Turkey rhinotracheitis virus Viruses can be classified in several ways, such as by their geometry, by whether they have envelopes, by the identity of the host organism they can infect, by mode of transmission, or by the type of disease they cause. ... An RNA virus is a virus that either uses RNA as its genetic material, or whose genetic material passes through an RNA intermediate during replication. ... Families Paramyxoviridae Rhabdoviridae Filoviridae Bornaviridae The Mononegavirales are an order of viruses comprising species that have a non-segmented, negative sense RNA genome. ... Genera See text Paramyxoviruses are viruses of the Paramyxoviridae family of the Mononegavirales order; they are negative-sense single-stranded RNA viruses responsible for a number of human and animal diseases. ...
Human metapneumovirus (hMPV) was isolated for the first time in 2001 in the Netherlands by using the RAP-PCR technique for identification of unknown viruses growing in cultured cells. hMPV is a negative single-stranded RNAvirus of the family Paramyxoviridae and is closely related to the avian metapneumovirus (AMPV) subgroup C. It may be the second most common cause (after the respiratory syncytial virus) of lower respiratory infection in young children. Ribonucleic acid (RNA) is a nucleic acid polymer consisting of covalently bound nucleotides. ... The human immunodeficiency virus (HIV) A virus is a microscopic parasite that infects cells in biological organisms. ... Genera See text Paramyxoviruses are viruses of the Paramyxoviridae family of the Mononegavirales order; they are negative-sense single-stranded RNA viruses responsible for a number of human and animal diseases. ... The respiratory syncytial virus (RSV or RS virus) causes a common viral infection of infants and young children. ...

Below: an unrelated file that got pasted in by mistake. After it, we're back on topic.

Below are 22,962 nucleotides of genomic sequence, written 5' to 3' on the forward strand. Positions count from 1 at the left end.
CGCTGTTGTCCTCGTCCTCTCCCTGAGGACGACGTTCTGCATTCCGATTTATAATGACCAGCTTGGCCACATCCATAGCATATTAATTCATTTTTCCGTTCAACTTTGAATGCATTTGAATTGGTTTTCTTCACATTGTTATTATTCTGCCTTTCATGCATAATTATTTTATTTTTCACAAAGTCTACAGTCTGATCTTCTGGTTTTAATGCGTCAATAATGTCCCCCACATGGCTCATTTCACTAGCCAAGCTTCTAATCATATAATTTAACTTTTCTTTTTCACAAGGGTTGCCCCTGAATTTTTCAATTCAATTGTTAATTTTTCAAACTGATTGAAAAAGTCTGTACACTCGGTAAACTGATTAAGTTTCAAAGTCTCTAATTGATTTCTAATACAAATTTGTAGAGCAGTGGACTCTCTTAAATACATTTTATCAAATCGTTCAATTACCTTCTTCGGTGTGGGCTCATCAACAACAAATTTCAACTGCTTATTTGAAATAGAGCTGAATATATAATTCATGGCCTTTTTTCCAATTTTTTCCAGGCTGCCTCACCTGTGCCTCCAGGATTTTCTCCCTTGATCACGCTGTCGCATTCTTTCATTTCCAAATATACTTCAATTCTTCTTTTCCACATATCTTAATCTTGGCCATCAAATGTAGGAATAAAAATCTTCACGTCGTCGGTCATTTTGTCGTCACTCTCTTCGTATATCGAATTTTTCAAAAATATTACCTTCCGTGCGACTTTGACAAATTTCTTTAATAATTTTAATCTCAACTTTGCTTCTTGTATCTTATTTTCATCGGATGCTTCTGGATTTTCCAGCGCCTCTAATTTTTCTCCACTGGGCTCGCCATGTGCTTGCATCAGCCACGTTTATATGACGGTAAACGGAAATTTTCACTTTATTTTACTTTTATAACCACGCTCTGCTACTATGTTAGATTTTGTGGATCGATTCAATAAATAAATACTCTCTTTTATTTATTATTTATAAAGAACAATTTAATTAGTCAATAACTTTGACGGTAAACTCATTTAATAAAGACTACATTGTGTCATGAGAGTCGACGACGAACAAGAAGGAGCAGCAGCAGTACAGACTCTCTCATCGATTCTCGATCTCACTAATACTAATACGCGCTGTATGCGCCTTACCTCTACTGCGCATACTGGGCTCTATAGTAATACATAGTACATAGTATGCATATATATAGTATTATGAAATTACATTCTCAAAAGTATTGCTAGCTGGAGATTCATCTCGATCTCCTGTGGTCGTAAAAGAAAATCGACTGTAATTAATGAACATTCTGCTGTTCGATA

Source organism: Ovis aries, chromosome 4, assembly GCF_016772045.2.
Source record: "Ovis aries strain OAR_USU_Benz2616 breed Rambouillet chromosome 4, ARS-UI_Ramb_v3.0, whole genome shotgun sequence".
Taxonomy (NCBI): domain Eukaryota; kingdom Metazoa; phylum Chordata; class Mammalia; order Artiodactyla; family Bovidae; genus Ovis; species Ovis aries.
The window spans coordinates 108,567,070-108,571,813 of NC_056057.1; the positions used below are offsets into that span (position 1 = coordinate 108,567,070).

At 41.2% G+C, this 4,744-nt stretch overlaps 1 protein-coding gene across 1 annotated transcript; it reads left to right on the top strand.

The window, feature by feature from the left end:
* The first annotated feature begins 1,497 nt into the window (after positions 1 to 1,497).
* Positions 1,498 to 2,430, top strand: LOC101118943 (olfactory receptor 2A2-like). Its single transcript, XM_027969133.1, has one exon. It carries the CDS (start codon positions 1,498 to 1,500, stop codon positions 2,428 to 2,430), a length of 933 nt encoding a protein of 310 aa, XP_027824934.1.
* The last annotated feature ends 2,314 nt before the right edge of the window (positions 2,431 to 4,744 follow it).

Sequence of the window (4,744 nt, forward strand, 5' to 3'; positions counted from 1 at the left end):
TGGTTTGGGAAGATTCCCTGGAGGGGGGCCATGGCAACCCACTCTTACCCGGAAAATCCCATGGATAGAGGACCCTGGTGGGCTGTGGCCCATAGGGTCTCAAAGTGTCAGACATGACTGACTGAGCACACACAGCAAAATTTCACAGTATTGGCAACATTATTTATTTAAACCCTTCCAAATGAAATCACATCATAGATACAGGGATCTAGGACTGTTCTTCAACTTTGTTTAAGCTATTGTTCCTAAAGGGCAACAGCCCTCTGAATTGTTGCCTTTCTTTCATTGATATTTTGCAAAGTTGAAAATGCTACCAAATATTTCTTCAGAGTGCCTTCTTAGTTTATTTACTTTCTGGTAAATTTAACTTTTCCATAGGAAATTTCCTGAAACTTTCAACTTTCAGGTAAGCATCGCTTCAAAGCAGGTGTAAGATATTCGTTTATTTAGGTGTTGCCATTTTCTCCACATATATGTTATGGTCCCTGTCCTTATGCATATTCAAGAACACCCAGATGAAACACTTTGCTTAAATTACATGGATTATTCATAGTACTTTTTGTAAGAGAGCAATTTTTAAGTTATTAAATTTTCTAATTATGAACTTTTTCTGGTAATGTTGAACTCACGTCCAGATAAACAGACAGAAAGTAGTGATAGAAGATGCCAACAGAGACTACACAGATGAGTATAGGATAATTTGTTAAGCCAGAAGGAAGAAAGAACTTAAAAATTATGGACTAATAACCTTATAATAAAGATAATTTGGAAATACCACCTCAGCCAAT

Compared with respiratory syncytial virus, infection with human metapneumovirus tends to occur in slightly older children and to produce disease that is less severe. Co-infection with both viruses can occur, and is generally associated with worse disease. Human metapneumovirus accounts for approximately 10% of respiratory tract infections that are not related to previously known etiologic agents. The virus seems to be distributed worldwide and to have a seasonal distribution with its incidence comparable to that for the influenza viruses during winter. Serologic studies have shown that by the age of five, virtually all children have been exposed to the virus and reinfections appear to be common. Human metapneumovirus may cause mild respiratory tract infection however small children, elderly and immunocompromised individuals are at risk of severe disease and hospitalization.
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